ITR's are often interested in translations only for extraneous reasons. Take the case of the publisher's readers whose job it is to select among manuscripts submitted to them for publication. The translations that come to them are declared as such. But their selection criterion won't be the quality of the translation. They read translations with an eye to whether the work will sell to their employer's market.

The authors of reviews of new publications often fall into this category. For example, an article appeared recently in the New York Times Review of Books purporting to review four English translations of contemporary foreign literature. The title of the article is 'Chronicle: fiction in translation'. So the reporter was certainly aware of translation; what's more the names of the translators are given. However, while there's a description of each story there's not a single word about the translations. In one case it's clear that the original language was Chinese; in the other three cases we're left to our own devices to work out  what it was. The reviewer certainly didn't know all the languages. And that's The New York Times.

Finally, before this post becomes too long, there are the readers, voluntary or captive, of the masses of translation that are produced as official documents or announcements by governments or by law. Often the original and the translation of such texts are displayed side by side. If the translation is well done, it takes an ETR to detect which is the original. ITRs know one of them is a translation because the law (as in Canada) dictates that government documents must be translated, but no more than that. The page layout conventions help too.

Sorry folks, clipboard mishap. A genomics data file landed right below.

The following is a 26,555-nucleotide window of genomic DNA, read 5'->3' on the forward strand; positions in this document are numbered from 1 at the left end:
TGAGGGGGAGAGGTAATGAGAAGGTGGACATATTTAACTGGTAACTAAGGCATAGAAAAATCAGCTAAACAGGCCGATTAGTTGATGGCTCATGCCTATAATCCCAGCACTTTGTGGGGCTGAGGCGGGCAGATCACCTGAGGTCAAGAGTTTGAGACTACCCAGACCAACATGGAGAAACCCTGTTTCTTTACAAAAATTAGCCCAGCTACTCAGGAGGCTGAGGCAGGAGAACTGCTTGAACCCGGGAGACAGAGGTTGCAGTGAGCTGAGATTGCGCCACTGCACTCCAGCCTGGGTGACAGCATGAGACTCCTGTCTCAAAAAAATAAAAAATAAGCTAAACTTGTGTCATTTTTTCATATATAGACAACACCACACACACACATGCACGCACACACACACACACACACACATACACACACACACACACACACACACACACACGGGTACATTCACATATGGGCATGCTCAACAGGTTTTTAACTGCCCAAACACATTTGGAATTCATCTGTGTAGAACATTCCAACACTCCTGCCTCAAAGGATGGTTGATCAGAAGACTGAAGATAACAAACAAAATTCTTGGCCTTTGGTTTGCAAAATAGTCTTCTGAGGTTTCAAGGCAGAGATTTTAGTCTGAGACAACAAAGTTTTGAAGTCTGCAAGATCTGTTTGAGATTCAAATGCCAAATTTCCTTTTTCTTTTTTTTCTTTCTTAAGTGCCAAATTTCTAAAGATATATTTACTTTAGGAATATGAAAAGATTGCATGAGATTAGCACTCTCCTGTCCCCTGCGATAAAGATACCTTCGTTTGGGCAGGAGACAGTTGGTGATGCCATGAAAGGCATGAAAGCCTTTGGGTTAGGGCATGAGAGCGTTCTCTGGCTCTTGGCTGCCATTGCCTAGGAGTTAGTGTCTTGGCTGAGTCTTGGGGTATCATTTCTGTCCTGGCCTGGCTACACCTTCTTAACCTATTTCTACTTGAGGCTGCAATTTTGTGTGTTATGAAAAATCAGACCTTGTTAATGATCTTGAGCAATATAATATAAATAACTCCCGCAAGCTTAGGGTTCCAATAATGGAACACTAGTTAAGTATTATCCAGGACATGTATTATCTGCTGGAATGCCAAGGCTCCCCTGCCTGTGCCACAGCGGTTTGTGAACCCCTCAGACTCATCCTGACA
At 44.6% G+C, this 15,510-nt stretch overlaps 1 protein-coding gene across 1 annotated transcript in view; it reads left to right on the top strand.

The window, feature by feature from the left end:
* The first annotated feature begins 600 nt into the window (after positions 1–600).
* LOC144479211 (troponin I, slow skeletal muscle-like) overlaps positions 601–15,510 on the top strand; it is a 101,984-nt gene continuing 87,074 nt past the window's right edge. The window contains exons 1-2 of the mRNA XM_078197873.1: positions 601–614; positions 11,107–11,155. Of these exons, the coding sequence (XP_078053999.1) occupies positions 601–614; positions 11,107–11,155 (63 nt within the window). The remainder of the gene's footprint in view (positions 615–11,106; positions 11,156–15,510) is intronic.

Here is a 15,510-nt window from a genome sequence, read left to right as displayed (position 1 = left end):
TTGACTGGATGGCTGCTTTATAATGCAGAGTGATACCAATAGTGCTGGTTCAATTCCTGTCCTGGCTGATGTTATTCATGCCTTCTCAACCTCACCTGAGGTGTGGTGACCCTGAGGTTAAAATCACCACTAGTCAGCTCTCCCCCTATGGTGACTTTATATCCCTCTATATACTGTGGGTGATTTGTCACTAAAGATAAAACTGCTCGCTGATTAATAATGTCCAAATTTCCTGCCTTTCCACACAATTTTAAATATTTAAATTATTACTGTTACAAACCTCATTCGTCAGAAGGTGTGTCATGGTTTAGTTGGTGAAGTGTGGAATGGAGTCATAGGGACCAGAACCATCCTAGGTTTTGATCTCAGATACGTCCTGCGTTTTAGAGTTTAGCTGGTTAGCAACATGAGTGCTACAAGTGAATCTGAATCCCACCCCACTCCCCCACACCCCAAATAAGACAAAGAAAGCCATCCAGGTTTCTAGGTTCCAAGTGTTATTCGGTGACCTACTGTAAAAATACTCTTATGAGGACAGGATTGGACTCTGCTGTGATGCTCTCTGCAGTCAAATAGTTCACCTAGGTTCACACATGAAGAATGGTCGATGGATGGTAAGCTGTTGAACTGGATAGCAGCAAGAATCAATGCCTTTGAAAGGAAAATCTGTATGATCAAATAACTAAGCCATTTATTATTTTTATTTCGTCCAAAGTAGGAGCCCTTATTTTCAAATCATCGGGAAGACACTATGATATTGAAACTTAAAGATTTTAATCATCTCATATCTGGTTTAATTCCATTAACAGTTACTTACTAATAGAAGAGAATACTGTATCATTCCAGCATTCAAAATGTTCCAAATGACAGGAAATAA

And so on.

As a reader of this blog, you're probably an ETR or at least an ITR. But let's not underplay the NTRs. They're the ones who are mainly responsible for Professional Translators lacking recognition and appreciation. Yet without them, the market for translation would be much smaller.                                                                        
 
References
Silvia Bernardini. Think-aloud protocols in translation research: achievements, limits, future prospects. Click here.

Hans P. Krings. Repairing Texts: Empirical Investigations of Machine Translation Post-Editing Processes. Translated from the German Texte reparieren by Geoffrey S. Koby, Gregory M. Shreve, Katja Mischerikow, Sarah Litzer (another collaborative translation!). Kent OH and London: Kent State University Press, 2001. 633 p.

Sven Hedin. From Pole to Pole: A Book for Young People. Translated from the Swedish Från pol till pol by an unnamed translator.. London: Macmillan, 1912. The Project Gutenburg e-book edition is available here. "This remains the single most exciting adventure travel book written in the early twentieth century." (Amazon). There's a Wikipedia article on Sven Hedin.

Alison McCulloch. Chronicle: fiction in translation. New York Times Sunday Book Review, 1 September 2013.The article is here.